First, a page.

Iran has barred around a third of the International Atomic Energy Agency’s most experienced inspectors from overseeing nuclear sites in the country, the UN watchdog group said Saturday. The IAEA’s chief slammed the move as unprecedented and said it would complicate inspection of Iran’s nuclear program.
Rafael Grossi, director-general of the IAEA, said in a statement that he was informed by Iran of the move earlier Saturday. The lack of cooperation will damage the organization’s ability to “provide credible assurances that nuclear material and activities in Iran are for peaceful purposes,” said Grossi, urging Iran to reconsider the move.
“I strongly condemn this disproportionate and unprecedented unilateral measure which affects the normal planning and conduct of agency verification activities in Iran and openly contradicts the cooperation that should exist between the agency and Iran,” Grossi stated.
“This profoundly regrettable decision by Iran is another step in the wrong direction and constitutes an unnecessary blow to an already strained relationship between the IAEA and Iran in the implementation of the NPT Safeguards Agreement,” he added.
Grossi said the inspectors in question “have conducted essential verification work at the enrichment facilities in Iran which are under Agency safeguards.”
Prime Minister Benjamin Netanyahu also denounced the Iranian step, issuing a statement a day before he travels to the United States late Sunday for a visit that will include an address to the UN General Assembly. The premier has previously used his speeches to the annual forum to warn against advances in Iran’s nuclear program.
“Israel is not surprised by Iran’s moves, which prove it is violating all its commitments to the international community and intends to arm itself with nuclear weapons,” the Prime Minister’s Office said in the statement, which was issued on Rosh Hashanah (the Jewish new year), an atypical step that underlined the gravity with which Netanyahu evidently regards the Iranian move.
“The prime minister reiterates that Israel will do everything needed to defend itself against this threat,” the statement added.
Responding to the IAEA, Iran’s foreign ministry linked the move to what it said was an attempt by the United States and three European countries to misuse the body “for their own political purposes.” The ministry appeared to be referring to Britain, France and Germany, which said Thursday they would maintain sanctions on Iran related to its nuclear and ballistic missile programs.
“Iran had previously warned about the consequences of such political abuses, including the attempt to politicize the atmosphere of the agency,” foreign ministry spokesman Nasser Kanaani said.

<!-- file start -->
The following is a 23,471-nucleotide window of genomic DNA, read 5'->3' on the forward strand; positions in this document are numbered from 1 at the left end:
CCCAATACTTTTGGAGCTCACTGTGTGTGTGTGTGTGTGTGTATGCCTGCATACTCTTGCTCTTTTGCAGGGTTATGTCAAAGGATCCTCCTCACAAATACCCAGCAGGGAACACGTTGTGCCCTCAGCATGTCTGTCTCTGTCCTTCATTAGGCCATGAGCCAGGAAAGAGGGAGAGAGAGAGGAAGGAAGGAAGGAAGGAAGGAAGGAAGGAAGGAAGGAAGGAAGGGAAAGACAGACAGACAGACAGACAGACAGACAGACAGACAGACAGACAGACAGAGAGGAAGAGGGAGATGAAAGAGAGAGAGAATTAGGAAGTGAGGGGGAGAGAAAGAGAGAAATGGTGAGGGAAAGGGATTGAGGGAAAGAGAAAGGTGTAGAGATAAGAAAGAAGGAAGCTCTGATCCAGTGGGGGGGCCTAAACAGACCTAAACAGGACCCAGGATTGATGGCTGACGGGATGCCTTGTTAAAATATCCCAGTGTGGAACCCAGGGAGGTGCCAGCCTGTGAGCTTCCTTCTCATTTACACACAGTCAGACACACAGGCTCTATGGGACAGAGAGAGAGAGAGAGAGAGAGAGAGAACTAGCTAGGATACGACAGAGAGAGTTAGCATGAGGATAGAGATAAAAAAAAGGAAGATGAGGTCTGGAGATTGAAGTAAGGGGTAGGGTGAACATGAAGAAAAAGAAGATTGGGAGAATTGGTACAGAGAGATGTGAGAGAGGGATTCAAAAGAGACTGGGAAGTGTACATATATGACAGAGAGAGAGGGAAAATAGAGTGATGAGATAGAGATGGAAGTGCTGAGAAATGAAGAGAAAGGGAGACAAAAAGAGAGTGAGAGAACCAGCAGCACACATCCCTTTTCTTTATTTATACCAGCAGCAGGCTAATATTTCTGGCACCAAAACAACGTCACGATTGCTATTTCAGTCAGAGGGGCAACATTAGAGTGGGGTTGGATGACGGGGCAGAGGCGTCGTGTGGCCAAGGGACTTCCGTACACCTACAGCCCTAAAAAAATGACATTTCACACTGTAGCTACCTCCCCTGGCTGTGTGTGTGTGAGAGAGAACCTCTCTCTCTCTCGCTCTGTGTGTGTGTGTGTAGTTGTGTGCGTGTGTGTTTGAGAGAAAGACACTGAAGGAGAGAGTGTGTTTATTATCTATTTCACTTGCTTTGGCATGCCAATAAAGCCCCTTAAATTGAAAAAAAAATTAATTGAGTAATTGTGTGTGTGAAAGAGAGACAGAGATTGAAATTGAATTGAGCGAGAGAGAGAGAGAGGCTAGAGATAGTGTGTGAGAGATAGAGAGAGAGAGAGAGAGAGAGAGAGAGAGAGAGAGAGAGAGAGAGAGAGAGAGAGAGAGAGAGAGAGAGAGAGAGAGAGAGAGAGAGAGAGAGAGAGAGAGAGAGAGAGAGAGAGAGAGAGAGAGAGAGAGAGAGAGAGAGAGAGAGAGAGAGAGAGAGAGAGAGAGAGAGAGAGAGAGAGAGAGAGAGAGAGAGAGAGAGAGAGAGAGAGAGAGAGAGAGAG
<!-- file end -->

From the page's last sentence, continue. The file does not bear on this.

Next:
Last week, the UN nuclear watchdog said in confidential reports seen by AFP that Iran had made “no progress” on several outstanding nuclear issues, including installing more cameras to monitor their nuclear program.
Tehran in March vowed to reactivate surveillance devices that were disconnected in June 2022 amid deteriorating relations with the West.
In a separate report, also seen by AFP, the IAEA said Iran’s total stockpile of enriched uranium was lower than in May but still more than 18 times the limit set in a 2015 accord between Tehran and world powers.
Iran’s total enriched uranium stockpile was estimated at 3,795.5 kilograms (8,367.7 pounds) as of August 19, down by 949 kilograms from May, the agency said.
The limit in the 2015 deal was set at 202.8 kilograms.
The stockpile of uranium enriched up to 60 percent is now at 121.6 kilos, up from 114.1 kilos in May.
Iran also has 535.8 kilos of uranium enriched up to 20 percent, up from 470.9 kilos in the last May report.
Britain, the United States, France and Germany on Wednesday told the IAEA that Iran must clarify questions over its nuclear program, including concerns over the monitoring cameras, and the presence of uranium particles enriched to near weapons-grade level.
On Monday, Grossi expressed concern that the international community was losing interest in holding Iran to account over its advancing nuclear program, without naming the countries.
The comments follow an easing of tensions between Tehran and Washington, which announced a prisoner swap last month.
“We are aware that there is a bilateral process of sorts. We have been informed by the United States about this. But when it comes to the nuclear part, [it is] not clear what is being discussed,” Grossi stressed at the time.
In 2015, major world powers reached a deal with Iran, under which Tehran would curb its nuclear program in exchange for relief from crippling economic sanctions.
That started to unravel in 2018 when then-US president Donald Trump unilaterally withdrew from the pact and reimposed sanctions. Tehran in turn stepped up its nuclear program.
Efforts to revive the deal have been fruitless so far.
Iran has always denied any ambition to develop a nuclear weapons capability, insisting its activities are entirely peaceful.